By Rusty Miller
COLUMBUS: Ohio State’s Braxton Miller handled the question like he might a hard-charging lineman, by deftly eluding it.
Asked if he considered himself a running quarterback who could pass or vice versa, he laughed and said, “Both.”
Miller seems to handle everything with ease these days.
Heading into today’s 2013 season opener against Buffalo, Miller, a junior, is confident and comfortable, surrounded by solid players and assured that this will be a special year.
“The beginning of last year, they had thrown the new offense at me,” Miller said of the transition to Urban Miller’s new coaching staff and spread attack. “Sometimes, I’d be, like, ‘Man, I forgot what the route was backside.’ But I’m comfortable with everything this year. And I’m ready.”
Miller, quiet and soft-spoken around strangers, now doesn’t shirk at his name being mentioned prominently among Heisman Trophy favorites, and he’s also not flummoxed when facing media or speaking up in the huddle.
“It’s a little different for me. I think everybody else only sees his quiet side,” said his good friend and backup, Kenny Guiton. “But I’m with him all the time so I get to know exactly who he is. He’s the same person to me. He’s goofy, he loves to play around. His leadership has stepped up a lot, though. A lot. He’s talking more on the field now.”
A year ago, while leading the Buckeyes to a surprising 12-0 season, Miller set a school record for total offense, leading the team with 1,271 rushing yards, scoring 13 touchdowns and also adding 2,039 passing yards and 15 touchdowns with just six interceptions.
It’s doubtful he’ll run the ball very much this time around. He ran out of necessity in 2012.
“I hope that doesn’t happen,” Meyer said. “He was by far our best player and when I say by far, I mean, it wasn’t even the same hemisphere as far as who the next player was that could go make a play and help us win. ... If Braxton is leading [in rushing] this year, that means something’s not going well.”
This year, he’s expecting to throw a lot more. Maybe, just maybe, he’ll become a passing quarterback who can also run it.
“Man, we’ve been throwing a lot,” he said. He figures he’ll probably throw 25 passes or so in the opener. Asked if he thought he might throw even more, he added, “I hope so. I’m going to call my own plays to get to 30.”
Then he laughed.
Tom Herman, Ohio State’s quarterbacks coach and co-offensive coordinator, said his prized pupil is better because he’s matured and feels better about himself and his teammates.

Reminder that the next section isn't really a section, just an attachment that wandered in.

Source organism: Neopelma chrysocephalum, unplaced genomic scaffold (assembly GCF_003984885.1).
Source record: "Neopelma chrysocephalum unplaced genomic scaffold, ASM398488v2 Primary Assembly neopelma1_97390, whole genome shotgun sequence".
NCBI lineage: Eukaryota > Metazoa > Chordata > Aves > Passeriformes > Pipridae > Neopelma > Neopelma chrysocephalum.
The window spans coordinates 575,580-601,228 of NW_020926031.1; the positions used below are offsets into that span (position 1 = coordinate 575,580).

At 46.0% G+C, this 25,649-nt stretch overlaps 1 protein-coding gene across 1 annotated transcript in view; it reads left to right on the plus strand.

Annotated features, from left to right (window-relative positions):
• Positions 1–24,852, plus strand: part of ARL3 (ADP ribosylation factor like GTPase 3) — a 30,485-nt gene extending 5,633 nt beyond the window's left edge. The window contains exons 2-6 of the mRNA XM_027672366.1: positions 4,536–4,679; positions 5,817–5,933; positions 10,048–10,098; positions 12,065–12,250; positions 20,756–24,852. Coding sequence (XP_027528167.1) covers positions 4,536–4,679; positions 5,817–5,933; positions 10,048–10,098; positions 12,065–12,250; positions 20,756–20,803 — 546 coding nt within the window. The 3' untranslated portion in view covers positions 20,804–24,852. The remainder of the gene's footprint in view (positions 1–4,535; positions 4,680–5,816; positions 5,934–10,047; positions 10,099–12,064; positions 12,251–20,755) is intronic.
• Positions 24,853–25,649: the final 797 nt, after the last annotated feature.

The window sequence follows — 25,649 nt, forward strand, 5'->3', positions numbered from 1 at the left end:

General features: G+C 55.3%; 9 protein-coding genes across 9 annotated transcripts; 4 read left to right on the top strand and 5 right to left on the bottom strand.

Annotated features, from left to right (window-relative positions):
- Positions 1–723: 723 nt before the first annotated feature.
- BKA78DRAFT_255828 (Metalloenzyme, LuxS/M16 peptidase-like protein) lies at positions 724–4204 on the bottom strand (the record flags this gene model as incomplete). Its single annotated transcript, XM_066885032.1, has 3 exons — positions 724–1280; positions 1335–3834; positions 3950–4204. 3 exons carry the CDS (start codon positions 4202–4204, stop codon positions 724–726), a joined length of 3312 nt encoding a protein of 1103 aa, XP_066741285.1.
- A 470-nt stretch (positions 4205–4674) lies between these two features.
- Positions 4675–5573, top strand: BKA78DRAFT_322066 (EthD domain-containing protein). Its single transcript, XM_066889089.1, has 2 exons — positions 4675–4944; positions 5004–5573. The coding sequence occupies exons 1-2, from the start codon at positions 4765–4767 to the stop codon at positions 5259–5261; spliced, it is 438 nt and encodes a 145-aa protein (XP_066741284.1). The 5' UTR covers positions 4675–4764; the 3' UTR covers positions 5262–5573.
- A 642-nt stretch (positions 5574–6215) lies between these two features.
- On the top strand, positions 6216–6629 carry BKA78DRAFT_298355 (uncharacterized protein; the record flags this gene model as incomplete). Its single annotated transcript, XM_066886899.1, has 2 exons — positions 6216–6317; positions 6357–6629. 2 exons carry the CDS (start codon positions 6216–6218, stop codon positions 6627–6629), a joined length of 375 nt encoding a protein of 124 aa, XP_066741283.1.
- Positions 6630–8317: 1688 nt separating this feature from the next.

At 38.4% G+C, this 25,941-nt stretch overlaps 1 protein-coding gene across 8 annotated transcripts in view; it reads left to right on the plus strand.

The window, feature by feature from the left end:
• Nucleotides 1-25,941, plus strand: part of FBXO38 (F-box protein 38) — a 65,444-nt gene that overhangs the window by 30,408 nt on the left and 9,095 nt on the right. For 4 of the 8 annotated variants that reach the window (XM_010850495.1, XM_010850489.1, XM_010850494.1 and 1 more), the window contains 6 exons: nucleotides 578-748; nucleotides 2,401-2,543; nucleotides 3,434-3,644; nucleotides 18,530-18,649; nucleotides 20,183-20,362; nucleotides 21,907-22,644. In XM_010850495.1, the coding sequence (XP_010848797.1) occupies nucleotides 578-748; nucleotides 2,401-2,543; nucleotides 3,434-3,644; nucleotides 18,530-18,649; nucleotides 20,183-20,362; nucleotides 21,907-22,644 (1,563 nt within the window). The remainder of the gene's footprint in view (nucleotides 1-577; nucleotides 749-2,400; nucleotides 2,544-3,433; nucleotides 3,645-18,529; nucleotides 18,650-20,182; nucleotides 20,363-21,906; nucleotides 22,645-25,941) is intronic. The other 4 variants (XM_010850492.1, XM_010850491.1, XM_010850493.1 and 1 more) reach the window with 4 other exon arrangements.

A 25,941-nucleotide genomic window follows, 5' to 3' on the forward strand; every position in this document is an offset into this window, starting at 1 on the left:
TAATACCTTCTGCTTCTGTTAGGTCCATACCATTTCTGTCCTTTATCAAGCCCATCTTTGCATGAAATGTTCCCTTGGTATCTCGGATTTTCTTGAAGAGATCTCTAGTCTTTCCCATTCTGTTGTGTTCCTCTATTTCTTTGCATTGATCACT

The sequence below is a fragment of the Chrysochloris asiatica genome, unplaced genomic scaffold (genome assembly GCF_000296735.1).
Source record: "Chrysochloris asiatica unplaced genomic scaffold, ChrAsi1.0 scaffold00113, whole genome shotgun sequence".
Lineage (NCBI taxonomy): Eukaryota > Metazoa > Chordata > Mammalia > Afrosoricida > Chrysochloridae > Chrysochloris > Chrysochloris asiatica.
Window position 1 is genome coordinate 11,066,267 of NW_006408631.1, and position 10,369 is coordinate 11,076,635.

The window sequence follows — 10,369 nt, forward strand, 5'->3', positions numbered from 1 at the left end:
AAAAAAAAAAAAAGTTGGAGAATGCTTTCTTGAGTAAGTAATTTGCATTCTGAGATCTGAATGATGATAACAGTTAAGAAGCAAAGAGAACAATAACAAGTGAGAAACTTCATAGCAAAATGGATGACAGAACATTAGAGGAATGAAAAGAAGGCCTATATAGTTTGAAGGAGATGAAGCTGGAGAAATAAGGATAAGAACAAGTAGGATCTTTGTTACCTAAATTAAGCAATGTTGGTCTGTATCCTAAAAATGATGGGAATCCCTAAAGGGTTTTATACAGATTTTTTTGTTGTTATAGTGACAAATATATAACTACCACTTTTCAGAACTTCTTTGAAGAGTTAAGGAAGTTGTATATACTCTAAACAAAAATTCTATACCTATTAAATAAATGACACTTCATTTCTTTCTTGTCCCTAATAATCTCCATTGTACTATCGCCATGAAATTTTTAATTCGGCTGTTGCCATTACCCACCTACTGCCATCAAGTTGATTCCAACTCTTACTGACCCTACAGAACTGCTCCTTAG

“We had seen the guy last year make some really, really sound, fundamental plays that he looked like a million bucks,” Herman said. “The problem is I don’t know that he was ever truly confident in himself and in the big picture of what he was supposed to do and how he was supposed to do it. So we didn’t see those near as much as now.”
Those closest to him realize how far Miller has come.
“The great thing about Braxton is as a human being, as a locker room guy, he hasn’t changed,” offensive lineman Jack Mewhort said. “His humility is his best quality. He’s stayed humble through it all. But as a leader he’s grown a lot. He’s kind of showing guys the way and that’s great to see out of a quarterback. He’s kind of realized that he’s not the young guy anymore. He’s grown into this role and he’s embraced it.”
Even before the No. 2 Buckeyes’ first game, Miller is collecting fans. Buffalo coach Jeff Quinn said he thinks Miller is deserving of the Heisman.
“When you look at the competition, there’s no doubt,” said Quinn, who recruited Miller as a freshman when he was an assistant coach at Cincinnati. “It’s going to be interesting to see what happens but I think Braxton Miller is clearly my favorite.”
After two years as a starter, Miller finally seems settled into his role as star quarterback, team spokesman and public figure.
This week, he was selected as one of Ohio State’s eight captains.
“I came a long way since my freshman year,” Miller said. “That’s a big honor.
“I’m just ready to take full charge.”